May 3, 2004

everybody's somebody's criminal

* The G-Rated War: How/Why media have covered up the casualties. excerpt:

"A team of researchers at George Washington University's School of Media and Public Affairs led by myself and my colleague Steven Livingston recently analyzed 600 hours of coverage on CNN, Fox News Channel, and ABC from the start of the war on March 20 to the fall of Baghdad on April 9 to see how "real" the war looked on TV. We included the highly watched morning shows from 7 a.m. to 10 a.m., and afternoon and early evening coverage from 1 p.m. to 8 p.m.
...
"Of 1710 stories we analyzed, only 13.5 percent included any shots of dead or wounded coalition soldiers, Iraqi soldiers, or civilians. Similarly, of the 5087 individual shots of either battles or casualties in those stories, only about 15 percent showed the latter.

"Even rarer were pictures of the ultimate cost of war: Fewer than 4 percent of the shots we analyzed showed dead soldiers or civilians. And even when the dead were shown, they were more likely to be hidden inside a coffin, under a sheet, or represented by some surrogate image such as a shoe.

"These data become all the more noteworthy in contrast to the lofty rhetoric offered by journalists who ran those gory pictures of charred and mutilated contract workers hanging from a bridge in Fallujah a few weeks ago. Those who used the images argued that it's the media's responsibility to show audiences the grim realities of war. As Nightline producer Leroy Sleavers put it:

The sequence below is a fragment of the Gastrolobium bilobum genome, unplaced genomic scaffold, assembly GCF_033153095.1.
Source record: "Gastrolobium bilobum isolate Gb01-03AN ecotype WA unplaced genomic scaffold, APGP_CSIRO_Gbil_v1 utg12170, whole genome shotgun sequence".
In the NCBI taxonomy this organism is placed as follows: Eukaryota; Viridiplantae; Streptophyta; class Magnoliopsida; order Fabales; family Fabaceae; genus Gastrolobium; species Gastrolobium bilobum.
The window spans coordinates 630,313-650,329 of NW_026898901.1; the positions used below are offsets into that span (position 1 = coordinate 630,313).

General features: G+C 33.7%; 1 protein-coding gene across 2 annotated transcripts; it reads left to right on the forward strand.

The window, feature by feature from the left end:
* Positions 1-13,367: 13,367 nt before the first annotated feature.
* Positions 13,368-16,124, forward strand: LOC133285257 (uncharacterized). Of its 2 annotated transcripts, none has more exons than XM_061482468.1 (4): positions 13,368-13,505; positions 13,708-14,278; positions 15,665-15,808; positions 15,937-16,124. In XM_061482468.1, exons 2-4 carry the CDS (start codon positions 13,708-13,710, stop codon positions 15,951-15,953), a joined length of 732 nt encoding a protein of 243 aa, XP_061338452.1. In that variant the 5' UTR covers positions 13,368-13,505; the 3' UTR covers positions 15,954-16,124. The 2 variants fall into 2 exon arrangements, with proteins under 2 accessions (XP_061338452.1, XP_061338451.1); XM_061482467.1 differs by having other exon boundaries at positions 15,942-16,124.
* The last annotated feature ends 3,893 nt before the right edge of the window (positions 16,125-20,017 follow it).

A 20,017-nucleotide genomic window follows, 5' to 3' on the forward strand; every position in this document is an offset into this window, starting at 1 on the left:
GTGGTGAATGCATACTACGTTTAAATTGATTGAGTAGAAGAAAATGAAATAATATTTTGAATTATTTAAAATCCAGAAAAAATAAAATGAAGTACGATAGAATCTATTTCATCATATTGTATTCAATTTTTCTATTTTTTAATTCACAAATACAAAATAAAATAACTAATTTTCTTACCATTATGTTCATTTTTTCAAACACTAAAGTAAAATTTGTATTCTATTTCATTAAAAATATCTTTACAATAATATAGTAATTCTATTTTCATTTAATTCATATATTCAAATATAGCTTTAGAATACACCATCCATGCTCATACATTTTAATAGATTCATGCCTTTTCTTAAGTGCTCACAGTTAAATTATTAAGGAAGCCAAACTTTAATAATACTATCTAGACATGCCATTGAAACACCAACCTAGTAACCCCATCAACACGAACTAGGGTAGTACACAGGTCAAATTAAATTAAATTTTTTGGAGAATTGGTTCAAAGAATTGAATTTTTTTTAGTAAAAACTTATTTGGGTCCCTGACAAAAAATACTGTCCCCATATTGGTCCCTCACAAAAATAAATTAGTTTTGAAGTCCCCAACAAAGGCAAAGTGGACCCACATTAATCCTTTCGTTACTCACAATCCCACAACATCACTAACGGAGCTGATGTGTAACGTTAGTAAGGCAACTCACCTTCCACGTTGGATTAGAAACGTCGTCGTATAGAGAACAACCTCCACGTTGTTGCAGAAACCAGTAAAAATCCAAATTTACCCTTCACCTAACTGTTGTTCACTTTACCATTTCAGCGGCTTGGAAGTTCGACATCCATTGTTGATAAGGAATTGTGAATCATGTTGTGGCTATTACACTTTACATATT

"'War is a horrible thing. It is about killing. If we try to avoid showing pictures of bodies, if we make it too clean, then maybe we make it too easy to go to war again. After all, these men and women are over there in our names, whether you agree with the war or not. Shouldn't we know what price we are asking them to pay?'"
...
"In Vietnam, for example, the change in media coverage occurred following the Tet Offensive, which called into question administration claims that America was winning the war and peace was at hand. Whether Fallujah will become such a symbolic turning point in this conflict will depend, as it always does, on the White House's ability to convince the American people that the costs paid by U.S. soldiers (and now civilians) are worth it.

"But recognize the paramount journalistic failure inherent in this trend: Only after a war goes to hell will the media tell you the truth. Before that, reporters and, especially, producers are too cowed by the White House, perceived audience pressure, and these days the Patriotism Police in the right wing media to dare risk offense by simply doing their jobs and reporting the whole story about a war."

"Walt Whitman said of the horribly bloody Civil War 'the real war will never get in the books.' Sadly, Americans saw more of the grim reality of that war – the first American conflict in which photographs of dead soldiers were available to the public – than they do on television today."

* Clint Conley talks about the first Mission of Burma record in 22 years, which will be out tomorrow. [via largeheartedboy]

* Steve Almond's spring music tips.

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